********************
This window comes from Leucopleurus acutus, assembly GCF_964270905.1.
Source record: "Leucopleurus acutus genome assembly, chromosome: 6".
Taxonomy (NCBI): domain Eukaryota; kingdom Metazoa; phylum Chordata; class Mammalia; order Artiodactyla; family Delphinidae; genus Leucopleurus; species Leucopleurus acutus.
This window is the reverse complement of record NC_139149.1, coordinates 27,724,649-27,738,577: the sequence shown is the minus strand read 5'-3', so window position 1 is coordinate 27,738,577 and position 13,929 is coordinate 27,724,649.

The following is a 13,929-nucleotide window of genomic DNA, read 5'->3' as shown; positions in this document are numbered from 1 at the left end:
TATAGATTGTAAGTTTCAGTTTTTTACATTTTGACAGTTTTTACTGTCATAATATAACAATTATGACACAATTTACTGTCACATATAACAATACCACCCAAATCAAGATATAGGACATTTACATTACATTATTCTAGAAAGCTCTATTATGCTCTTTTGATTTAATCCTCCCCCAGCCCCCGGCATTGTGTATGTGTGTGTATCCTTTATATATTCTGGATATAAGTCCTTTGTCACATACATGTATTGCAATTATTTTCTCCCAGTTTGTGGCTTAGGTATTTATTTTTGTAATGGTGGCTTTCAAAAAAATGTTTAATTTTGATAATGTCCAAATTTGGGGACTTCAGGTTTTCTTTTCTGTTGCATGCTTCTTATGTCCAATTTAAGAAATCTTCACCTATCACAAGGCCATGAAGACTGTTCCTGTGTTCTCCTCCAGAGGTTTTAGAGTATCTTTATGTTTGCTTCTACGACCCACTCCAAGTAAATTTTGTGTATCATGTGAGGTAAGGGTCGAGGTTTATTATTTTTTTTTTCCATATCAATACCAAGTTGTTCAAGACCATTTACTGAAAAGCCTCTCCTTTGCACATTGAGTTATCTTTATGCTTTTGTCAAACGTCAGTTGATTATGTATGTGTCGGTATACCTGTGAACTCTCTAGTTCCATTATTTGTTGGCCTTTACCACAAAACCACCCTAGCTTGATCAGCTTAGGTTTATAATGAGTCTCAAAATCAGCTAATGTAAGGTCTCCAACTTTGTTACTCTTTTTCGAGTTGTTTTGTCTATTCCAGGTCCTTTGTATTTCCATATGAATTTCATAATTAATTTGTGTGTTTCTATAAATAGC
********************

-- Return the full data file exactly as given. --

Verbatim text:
This window comes from Leucopleurus acutus, assembly GCF_964270905.1.
Source record: "Leucopleurus acutus genome assembly, chromosome: 6".
Taxonomy (NCBI): domain Eukaryota; kingdom Metazoa; phylum Chordata; class Mammalia; order Artiodactyla; family Delphinidae; genus Leucopleurus; species Leucopleurus acutus.
This window is the reverse complement of record NC_139149.1, coordinates 27,724,649-27,738,577: the sequence shown is the minus strand read 5'-3', so window position 1 is coordinate 27,738,577 and position 13,929 is coordinate 27,724,649.

The following is a 13,929-nucleotide window of genomic DNA, read 5'->3' as shown; positions in this document are numbered from 1 at the left end:
TATAGATTGTAAGTTTCAGTTTTTTACATTTTGACAGTTTTTACTGTCATAATATAACAATTATGACACAATTTACTGTCACATATAACAATACCACCCAAATCAAGATATAGGACATTTACATTACATTATTCTAGAAAGCTCTATTATGCTCTTTTGATTTAATCCTCCCCCAGCCCCCGGCATTGTGTATGTGTGTGTATCCTTTATATATTCTGGATATAAGTCCTTTGTCACATACATGTATTGCAATTATTTTCTCCCAGTTTGTGGCTTAGGTATTTATTTTTGTAATGGTGGCTTTCAAAAAAATGTTTAATTTTGATAATGTCCAAATTTGGGGACTTCAGGTTTTCTTTTCTGTTGCATGCTTCTTATGTCCAATTTAAGAAATCTTCACCTATCACAAGGCCATGAAGACTGTTCCTGTGTTCTCCTCCAGAGGTTTTAGAGTATCTTTATGTTTGCTTCTACGACCCACTCCAAGTAAATTTTGTGTATCATGTGAGGTAAGGGTCGAGGTTTATTATTTTTTTTTTCCATATCAATACCAAGTTGTTCAAGACCATTTACTGAAAAGCCTCTCCTTTGCACATTGAGTTATCTTTATGCTTTTGTCAAACGTCAGTTGATTATGTATGTGTCGGTATACCTGTGAACTCTCTAGTTCCATTATTTGTTGGCCTTTACCACAAAACCACCCTAGCTTGATCAGCTTAGGTTTATAATGAGTCTCAAAATCAGCTAATGTAAGGTCTCCAACTTTGTTACTCTTTTTCGAGTTGTTTTGTCTATTCCAGGTCCTTTGTATTTCCATATGAATTTCATAATTAATTTGTGTGTTTCTATAAATAGC